The DOL recently released a set of FAQs related to its new plan fiduciary definition and related exemptions (the “Final Rule”). Specifically, the FAQs clarify that service providers who are required to provide ERISA Section 408(b)(2) notices to retirement plan sponsors, which disclose the service provider’s fees and services, are not required to update those notices to state the service provider is now a fiduciary until the date when fiduciary status must first be disclosed under the Final Rule’s Best Interest Contract and Principal Transaction Exemptions, which is currently January 1, 2018. (Please note that on August 9, 2017, the DOL filed a motion with the court presiding over the ongoing litigation concerning the Final Rule’s validity, stating that the DOL intends to further delay the effective date of the Best Interest Contract and Principal Transaction Exemptions for an additional 18 months.) In addition, the FAQs clarify that communications regarding… Continue Reading
The DOL’s final fiduciary rule (the “Final Rule”) went into effect on June 9, 2017 after several delays. The Final Rule clarifies when a person who provides investment advice becomes a fiduciary to a plan for purposes of ERISA and the Internal Revenue Code. Under the Final Rule, the term “plan” explicitly includes health savings accounts (“HSAs”). While employers typically have little direct HSA involvement beyond engaging an HSA service provider (e.g., a trustee or custodian) and forwarding payroll contributions, the Final Rule does raise issues for employers to consider: Employers should review the products and services offered by their HSA service provider to HSA participants and determine if the service provider is a fiduciary as defined in the Final Rule. If applicable, the employer should consider including an affirmative acknowledgement in its HSA provider services agreement to the effect that such provider is a fiduciary under the Final Rule… Continue Reading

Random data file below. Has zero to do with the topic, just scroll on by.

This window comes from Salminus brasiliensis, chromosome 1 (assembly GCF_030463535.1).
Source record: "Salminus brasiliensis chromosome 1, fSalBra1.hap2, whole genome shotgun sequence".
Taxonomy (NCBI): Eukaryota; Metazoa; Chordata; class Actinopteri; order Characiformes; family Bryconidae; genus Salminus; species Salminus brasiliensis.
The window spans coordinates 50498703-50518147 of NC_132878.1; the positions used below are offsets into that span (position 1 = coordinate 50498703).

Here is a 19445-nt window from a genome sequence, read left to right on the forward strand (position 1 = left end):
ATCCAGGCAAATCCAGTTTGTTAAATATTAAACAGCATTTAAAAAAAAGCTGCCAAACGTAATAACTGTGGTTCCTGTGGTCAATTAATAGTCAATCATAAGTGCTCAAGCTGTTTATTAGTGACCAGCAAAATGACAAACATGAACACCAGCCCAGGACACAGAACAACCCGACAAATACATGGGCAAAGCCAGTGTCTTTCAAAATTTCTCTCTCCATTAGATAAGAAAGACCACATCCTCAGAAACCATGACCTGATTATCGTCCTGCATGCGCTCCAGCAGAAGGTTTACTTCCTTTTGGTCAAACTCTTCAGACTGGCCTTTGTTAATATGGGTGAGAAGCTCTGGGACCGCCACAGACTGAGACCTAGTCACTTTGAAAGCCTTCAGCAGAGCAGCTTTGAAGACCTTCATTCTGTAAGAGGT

The DOL has announced that its new fiduciary duty rule and related prohibited transaction exemptions (the “PTEs”) will go into effect on June 9, 2017, although certain provisions in the PTEs will not become effective until after a “transition period” that ends on January 1, 2018. On May 22, 2017, the DOL published Field Assistance Bulletin 2017-02, in which it announced a temporary enforcement policy whereby it will not pursue claims during the transition period against fiduciaries who are working diligently and in good faith to comply with the new fiduciary duty rule and the PTEs. The DOL also released a series of Conflict of Interest FAQs clarifying the standards that apply under the PTEs during the transition period. View Field Assistance Bulletin 2017-02. View the FAQs.
The DOL recently published final rules that implement a 60-day delay in the effective date of the new fiduciary duty rule and related exemptions that the DOL proposed last March. Both the DOL and IRS previously announced enforcement relief from the new fiduciary duty rule in the event the DOL did not publish these final rules prior to April 10, 2017 (the enforcement relief is now moot since the final rules were published prior to that date). The final rules confirm that the new fiduciary duty rule’s effective date has been pushed back from April 10, 2017 to June 9, 2017. The 60-day delay is intended to give the DOL time to reconsider the fiduciary duty rule and to determine whether it may adversely affect the ability of individuals to gain access to retirement information and financial advice. View the final rules.
The U.S Department of Labor (“DOL“) recently published Field Assistance Bulletin 2017-01 (“FAB 2017-01“), in which it announced a temporary policy for enforcement of its new fiduciary duty rule and related exemptions (the “Fiduciary Rule“). On March 2, 2017, the DOL proposed regulations to delay the effective date of the Fiduciary Rule from April 10, 2017 to June 9, 2017. In response to concerns expressed by financial service institutions that uncertainty about whether the effective date of the Fiduciary Rule will actually be delayed could result in investor confusion and marketplace disruption, the DOL indicated in FAB 2017-01 that (1) in the event that it issues a final rule after April 10, 2017 to delay the effective date of the Fiduciary Rule, it will not initiate an enforcement action based on non-compliance with the rule during the “gap” period between April 10, 2017 and the date that the delay is… Continue Reading